Canadian Premier League awards: Player of the Year (Nikisuittuq, top left), Golden Glove (Qimmiq or Canadian Inuit Dog, top centre), Under 21 Canadian of the Year (Polar Bear, top right), Coach of the Year (Owl, bottom left), and Golden Boot (Hunter, bottom right).
‘From Stone’ director: CPL Awards the beginning of Canadian soccer’s relationship with North
After watching “From Stone,” it’s natural to expect a part two, leaving many Canadian soccer fans thinking about football in the North and where it can go from here.
“This is just the beginning,” director Adrijan Assoufi told CanPL.ca after the documentary was aired on Canadian Premier League’s YouTube channel on Friday. “There are endless amounts of opportunity for soccer, but there’s an endless amount of work to be done, too.”
The documentary shows world-renowned artists in Kinngait (Cape Dorset), Nunavut – a small hamlet just off Baffin Island – create five pieces of art that will forever be associated with the CPL Awards, which were first handed out last November at Awards 2019.
“With the project, we were looking to establish a relationship with the northern community – and do it through soccer,” said Assoufi, who credits members of the community, translators, and a team of writers and animators who made the video possible.
“We also wanted to show how much of a creative force this community is – you can see it in the documentary. You can feel how much this community has given to the arts and, now, the CPL.”
Assoufi and his film crew followed Palaya Qiatsuq, creator of the “Owl” (Coach of the Year), Pitseolak Qimirpik, who created the “Hunter” (Golden Boot) and “Nikisuittuq” (Player of the Year), Kellypalik Etidloie, who crafted the “Qimmiq” (Golden Glove) and Taqialuk Nuna, who submitted the “Polar Bear” (Best Under-21 of the Year).
Interspersed are clips of footballers on the street and stories of the beautiful game in one of Canada’s most remote communities – a sight many soccer players and fans in the south have never seen. Assoufi, a life-long soccer player and fan, recalls seeing footballers upon his arrival in Nunavut.
“It took me by surprise to see a bunch of kids playing on this turf that was just installed the summer before. The outdoor playing window is super short so the amount of time they can use the field is short, but it’s completely full when it’s clear,” Assoufi said.
“There are people that come through from morning to night, different age groups. When the winter comes, they switch to futsal.”
Former Forge FC midfielder Tristan Borges, and Cavalry FC’s Marco Carducci and coach Tommy Wheeldon Jr. were the first to earn these one-of-a-kind soapstone pieces for their work in the 2019 CPL season.
“People at Awards 2019 were asking things like: Why are the awards carved in the north? Why are they stone? Why is the golden glove not a glove?” Assoufi remembered hearing from the assembled players, dignitaries, and media.
“But after they saw the documentary (at the awards ceremony), it put a lot of things into perspective. Something like this can show the importance for giving a platform for diverse voices and indigenous voices in Canadian soccer and to get input.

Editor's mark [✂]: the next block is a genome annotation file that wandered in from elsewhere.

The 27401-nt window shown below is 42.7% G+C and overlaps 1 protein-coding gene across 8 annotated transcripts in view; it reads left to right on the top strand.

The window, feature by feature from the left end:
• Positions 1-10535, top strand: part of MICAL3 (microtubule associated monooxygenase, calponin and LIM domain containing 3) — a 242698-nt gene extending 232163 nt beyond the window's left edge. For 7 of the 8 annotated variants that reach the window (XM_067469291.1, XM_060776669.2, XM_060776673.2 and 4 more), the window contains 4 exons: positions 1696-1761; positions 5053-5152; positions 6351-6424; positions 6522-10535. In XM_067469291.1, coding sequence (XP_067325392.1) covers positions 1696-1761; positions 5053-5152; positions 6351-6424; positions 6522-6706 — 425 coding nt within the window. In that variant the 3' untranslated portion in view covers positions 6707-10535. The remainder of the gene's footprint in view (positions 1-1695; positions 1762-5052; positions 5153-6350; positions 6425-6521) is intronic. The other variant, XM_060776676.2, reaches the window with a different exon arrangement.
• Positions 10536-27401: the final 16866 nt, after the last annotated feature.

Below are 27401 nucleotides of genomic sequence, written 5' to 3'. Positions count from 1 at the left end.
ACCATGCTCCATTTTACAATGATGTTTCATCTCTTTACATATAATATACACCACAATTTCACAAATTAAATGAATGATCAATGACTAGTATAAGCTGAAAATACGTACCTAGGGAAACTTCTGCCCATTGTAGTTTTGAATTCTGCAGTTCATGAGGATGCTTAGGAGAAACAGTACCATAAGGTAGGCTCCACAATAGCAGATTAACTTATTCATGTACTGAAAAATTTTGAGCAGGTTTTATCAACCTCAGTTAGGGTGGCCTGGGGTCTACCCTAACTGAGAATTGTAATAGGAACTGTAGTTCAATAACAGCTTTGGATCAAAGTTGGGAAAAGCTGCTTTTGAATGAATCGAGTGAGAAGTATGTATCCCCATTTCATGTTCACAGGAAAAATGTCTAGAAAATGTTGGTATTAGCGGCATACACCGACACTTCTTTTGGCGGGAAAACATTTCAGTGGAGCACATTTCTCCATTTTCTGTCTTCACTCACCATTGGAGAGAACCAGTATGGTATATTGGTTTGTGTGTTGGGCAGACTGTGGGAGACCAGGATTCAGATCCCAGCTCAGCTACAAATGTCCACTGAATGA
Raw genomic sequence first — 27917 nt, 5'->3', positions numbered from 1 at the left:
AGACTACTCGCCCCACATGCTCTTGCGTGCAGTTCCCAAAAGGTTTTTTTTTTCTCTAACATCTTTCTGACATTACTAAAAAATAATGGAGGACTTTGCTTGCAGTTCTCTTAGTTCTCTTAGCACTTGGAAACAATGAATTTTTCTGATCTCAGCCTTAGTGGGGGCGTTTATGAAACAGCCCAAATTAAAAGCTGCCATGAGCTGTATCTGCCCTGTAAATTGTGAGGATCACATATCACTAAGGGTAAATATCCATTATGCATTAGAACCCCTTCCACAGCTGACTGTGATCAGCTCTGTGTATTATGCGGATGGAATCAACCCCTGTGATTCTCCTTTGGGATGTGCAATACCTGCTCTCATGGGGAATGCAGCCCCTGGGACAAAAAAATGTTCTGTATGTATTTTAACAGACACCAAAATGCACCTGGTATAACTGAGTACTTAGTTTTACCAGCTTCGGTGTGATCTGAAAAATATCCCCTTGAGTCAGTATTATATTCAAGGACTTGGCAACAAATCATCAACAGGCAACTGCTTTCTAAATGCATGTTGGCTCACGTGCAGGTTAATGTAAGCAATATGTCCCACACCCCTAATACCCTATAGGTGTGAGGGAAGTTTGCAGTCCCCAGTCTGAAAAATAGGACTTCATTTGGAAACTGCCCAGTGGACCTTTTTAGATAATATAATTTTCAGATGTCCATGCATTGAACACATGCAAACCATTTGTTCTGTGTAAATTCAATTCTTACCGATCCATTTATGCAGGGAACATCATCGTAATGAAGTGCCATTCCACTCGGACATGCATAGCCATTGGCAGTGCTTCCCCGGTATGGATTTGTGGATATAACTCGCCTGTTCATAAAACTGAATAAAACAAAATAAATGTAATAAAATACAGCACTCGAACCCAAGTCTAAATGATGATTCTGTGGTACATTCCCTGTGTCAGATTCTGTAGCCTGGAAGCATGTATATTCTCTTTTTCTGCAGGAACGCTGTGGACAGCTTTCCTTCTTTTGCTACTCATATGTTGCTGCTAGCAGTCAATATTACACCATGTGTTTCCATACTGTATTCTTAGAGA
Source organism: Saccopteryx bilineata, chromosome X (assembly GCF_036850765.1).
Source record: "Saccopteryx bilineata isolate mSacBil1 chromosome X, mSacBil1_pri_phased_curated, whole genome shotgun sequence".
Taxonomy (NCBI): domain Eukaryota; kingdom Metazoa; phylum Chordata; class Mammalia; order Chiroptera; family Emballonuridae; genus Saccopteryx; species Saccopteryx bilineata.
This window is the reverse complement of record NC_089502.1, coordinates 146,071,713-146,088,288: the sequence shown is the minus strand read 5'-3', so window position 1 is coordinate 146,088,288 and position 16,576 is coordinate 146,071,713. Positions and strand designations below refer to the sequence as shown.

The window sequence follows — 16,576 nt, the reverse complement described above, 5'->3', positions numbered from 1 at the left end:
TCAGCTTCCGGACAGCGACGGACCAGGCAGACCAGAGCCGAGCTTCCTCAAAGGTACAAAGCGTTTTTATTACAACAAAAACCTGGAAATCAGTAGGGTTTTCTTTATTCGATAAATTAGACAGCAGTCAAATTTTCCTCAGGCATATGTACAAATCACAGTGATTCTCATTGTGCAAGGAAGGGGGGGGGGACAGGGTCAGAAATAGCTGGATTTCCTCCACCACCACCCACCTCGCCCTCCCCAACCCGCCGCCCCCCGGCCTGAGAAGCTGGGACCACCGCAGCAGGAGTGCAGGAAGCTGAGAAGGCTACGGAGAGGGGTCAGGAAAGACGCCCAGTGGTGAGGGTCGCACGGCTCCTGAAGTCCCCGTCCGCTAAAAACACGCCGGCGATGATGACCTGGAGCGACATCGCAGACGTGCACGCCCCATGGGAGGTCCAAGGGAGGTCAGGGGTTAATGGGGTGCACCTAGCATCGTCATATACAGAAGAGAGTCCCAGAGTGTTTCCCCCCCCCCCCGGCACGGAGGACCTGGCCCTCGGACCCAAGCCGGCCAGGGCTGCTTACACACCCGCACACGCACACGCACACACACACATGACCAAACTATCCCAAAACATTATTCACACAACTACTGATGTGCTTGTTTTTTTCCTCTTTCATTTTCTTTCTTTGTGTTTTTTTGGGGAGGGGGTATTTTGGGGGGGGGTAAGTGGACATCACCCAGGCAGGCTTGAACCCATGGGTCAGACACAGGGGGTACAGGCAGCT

“Feedback we get is the North is always forgotten – they’re not involved enough. That can be tough when you’re so geographically isolated and socially isolated. It’s important to show the documentary is one way to foster that relationship, to foster collaboration.”
All four artists were given full creative freedom over their design, including Taqialuk Nuna, who created the “Polar Bear” (Best Under-21 of the Year) which depicts a cub kicking a round mass of marble. Initially explaining the concept of the CPL Awards in Nuna’s outdoor studio, the soapstone artist told Assoufi he would “sleep on” a potential design.
“He specializes in these dancing bears, but we were stuck on that,” Assoufi recalled.
“I was walking up to his studio the next day. He saw me walking up from a distance and started looking around for ruminants and other stones. He keeps grabbing these pieces of marble until he finds a round one, throws it up in the air, and asks ‘what if the bear is kicking a ball?’
“That’s exactly the kind of collaboration and feeling wanted. Not just show traditional carving but to take them to the next level and weave them within the context of the league.
“He pulled out a shaving tool right away and created this perfect white sphere you now see on the awards.”
As for a “part two,” Assoufi was planning another CPL-related trip to the North before COVID-19 scuttled his preparations. Until another story can be told, Assoufi, like Canadian soccer fans who watched “From Stone,” eagerly anticipates what’s next for football in the North – and the work needs to be done.
“It’s important to show the documentary is one way to foster that relationship, to foster a collaboration,” he said.
“People at the CPL head office have said ‘we gotta get balls on the ground’. That’s the only way the sport can grow. Investing in resources, playing opportunities, and this is all done through the Nunavut Soccer Association, which is almost entirely volunteer-run. One of the dreams would see an Inuk player sign a professional contract, of course.
“There are no better mediums than art and sport – and the two can help the game grow in the North more than we can fathom.”